Is it true that many female baby boomers need smart investment advice, fast?
Whenever we can, we try to help women who aren’t comfortable investing. Our book has chapters targeted to these women and the financial trifecta they face— preparing for retirement, taking care of aging parents, and paying for their kids’ education. Many of these women have a separate set of investment issues. Many widows, for example, had their husbands handling the investment. And I can’t tell you the number of divorced women I’ve met that haven’t a clue about their investment portfolios. It’s been really rewarding to take these women in a relatively short amount of time from being totally ignorant about investing, and converting them to stock junkies.

We hear so much today about how buying local is important for our economy. Can the same be said for investing?
We are blessed in Baltimore to have great businesses that make wonderful investments. In fact, if we wanted to, we could even start our own mutual fund and call it the Baltimore Fund. Companies like T.Rowe Price, McCormick, Legg Mason, Procter & Gamble, Black and Decker, Northrop Grumman— all have significant, thriving businesses here. So whether you’re looking for employment or investment opportunity, they’re in our own backyard. The job of investing is to make money, so you don’t want to handcuff yourself. I don’t think that folks should limit their search solely to Baltimore… that would be like going to Eddie’s and only shopping in one aisle. There are so many incredible opportunities around the world. However, to the extent that it helps you get comfortable with investing, local investing has its advantages— going to an annual shareholder meeting, reading the local press to see what’s truly happening to a local company, can be much more satisfying than reading annual reports.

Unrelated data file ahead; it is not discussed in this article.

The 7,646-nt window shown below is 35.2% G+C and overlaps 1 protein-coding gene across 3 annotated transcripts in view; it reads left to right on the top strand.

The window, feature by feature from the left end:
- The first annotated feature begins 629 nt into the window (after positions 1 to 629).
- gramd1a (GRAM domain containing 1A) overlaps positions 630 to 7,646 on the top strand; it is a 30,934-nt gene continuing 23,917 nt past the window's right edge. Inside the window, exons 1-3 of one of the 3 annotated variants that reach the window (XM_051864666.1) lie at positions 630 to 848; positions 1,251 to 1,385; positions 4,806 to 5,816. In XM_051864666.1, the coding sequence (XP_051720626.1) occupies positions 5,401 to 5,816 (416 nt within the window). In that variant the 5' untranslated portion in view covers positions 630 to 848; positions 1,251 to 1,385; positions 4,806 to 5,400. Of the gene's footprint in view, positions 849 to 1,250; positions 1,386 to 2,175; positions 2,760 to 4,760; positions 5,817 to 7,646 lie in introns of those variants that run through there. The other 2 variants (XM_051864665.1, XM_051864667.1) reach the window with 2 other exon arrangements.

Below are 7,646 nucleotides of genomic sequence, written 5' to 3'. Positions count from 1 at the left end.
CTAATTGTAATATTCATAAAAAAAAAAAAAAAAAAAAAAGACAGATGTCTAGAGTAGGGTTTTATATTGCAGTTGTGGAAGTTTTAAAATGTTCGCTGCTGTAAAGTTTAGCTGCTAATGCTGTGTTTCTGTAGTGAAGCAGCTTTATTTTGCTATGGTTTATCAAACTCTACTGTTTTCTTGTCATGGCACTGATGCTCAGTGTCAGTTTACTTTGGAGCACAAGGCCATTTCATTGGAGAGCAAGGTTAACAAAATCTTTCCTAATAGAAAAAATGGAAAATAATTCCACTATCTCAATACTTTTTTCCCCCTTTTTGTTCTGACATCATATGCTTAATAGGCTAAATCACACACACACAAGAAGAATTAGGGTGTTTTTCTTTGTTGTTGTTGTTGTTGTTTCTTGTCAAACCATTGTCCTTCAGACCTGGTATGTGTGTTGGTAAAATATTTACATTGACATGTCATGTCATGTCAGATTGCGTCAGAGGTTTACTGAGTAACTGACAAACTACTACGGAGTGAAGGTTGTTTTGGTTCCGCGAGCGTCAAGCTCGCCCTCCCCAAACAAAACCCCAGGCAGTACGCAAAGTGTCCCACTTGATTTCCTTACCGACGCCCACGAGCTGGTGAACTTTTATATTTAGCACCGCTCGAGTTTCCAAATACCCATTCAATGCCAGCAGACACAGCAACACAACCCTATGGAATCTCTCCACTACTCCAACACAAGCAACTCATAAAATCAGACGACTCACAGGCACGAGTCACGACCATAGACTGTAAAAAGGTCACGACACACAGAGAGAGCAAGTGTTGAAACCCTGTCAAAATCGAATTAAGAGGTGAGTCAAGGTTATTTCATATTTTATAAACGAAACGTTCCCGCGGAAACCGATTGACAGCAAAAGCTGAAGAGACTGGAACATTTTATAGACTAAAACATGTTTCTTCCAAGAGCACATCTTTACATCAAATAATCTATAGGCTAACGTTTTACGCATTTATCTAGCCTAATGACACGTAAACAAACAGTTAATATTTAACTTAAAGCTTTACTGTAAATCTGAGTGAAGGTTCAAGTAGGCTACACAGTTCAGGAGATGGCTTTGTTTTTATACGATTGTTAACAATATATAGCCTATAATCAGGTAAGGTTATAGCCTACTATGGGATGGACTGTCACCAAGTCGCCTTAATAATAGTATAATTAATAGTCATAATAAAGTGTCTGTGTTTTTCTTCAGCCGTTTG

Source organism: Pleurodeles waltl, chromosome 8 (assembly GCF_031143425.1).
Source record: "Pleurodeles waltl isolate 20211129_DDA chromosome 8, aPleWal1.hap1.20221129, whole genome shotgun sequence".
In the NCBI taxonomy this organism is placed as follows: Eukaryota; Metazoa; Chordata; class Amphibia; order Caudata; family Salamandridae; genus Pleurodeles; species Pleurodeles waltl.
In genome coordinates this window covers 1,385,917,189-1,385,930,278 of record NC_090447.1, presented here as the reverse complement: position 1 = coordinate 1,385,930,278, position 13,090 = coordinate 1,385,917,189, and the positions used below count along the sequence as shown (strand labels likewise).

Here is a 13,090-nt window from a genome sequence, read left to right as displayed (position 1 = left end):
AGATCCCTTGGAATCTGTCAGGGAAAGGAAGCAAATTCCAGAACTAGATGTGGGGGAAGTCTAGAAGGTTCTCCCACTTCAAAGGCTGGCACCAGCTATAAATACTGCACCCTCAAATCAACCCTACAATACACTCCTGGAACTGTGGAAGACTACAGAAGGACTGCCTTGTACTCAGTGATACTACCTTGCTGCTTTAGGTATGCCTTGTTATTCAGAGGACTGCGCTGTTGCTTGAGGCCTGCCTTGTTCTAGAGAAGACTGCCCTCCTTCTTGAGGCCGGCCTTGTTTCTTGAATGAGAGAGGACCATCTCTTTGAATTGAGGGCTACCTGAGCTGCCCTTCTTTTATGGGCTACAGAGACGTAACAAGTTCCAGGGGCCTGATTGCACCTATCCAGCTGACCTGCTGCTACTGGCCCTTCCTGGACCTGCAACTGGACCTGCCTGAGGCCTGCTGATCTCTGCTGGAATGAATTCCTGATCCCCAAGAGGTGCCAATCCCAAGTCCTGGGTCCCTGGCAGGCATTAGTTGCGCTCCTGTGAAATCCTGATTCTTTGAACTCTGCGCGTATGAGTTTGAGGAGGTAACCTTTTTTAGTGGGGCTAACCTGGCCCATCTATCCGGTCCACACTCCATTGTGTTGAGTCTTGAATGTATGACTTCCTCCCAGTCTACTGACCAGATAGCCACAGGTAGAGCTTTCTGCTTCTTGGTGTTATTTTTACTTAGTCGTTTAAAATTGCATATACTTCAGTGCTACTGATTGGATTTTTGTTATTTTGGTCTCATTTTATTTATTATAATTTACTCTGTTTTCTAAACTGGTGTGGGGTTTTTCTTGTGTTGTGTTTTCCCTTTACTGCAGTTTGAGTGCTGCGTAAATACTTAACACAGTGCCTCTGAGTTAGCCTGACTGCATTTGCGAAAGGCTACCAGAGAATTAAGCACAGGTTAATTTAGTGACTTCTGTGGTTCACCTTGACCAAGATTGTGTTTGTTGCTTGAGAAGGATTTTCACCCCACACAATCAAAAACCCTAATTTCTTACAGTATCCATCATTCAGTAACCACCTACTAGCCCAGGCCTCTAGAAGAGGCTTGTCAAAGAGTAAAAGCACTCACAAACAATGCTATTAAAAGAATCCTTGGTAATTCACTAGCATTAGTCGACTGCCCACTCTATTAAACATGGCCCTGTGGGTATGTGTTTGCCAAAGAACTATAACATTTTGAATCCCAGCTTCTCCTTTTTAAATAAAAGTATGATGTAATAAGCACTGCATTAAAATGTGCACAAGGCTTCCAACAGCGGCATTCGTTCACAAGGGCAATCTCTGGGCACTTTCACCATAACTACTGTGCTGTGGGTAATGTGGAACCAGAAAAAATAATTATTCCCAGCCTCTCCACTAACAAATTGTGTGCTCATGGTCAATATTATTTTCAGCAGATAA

Baltimoreans. They have their own way of doing things. Can the same be said for the way they invest?
Having spent the first part of my professional career in New York City with Kidder, Peabody & Co., I did have a New York perspective prior to coming to Baltimore. And I think that in the old days, Baltimoreans tended to do business with people that they went to elementary school with. When I first moved to Baltimore, I couldn’t believe how, when they asked you where you went to school, they meant high school, not college. As a result, with regard to money, nobody left Baltimore. They just stayed in Baltimore and only did business with people they’d known from the womb. That has changed dramatically. And even though people still love their hometown, and I do— it’s my hometown and I’ll stay here forever— when it comes to serious money management, the trend now is to have the best, most sophisticated advisers, regardless of where they’re located. Financially, Baltimore has become less provincial.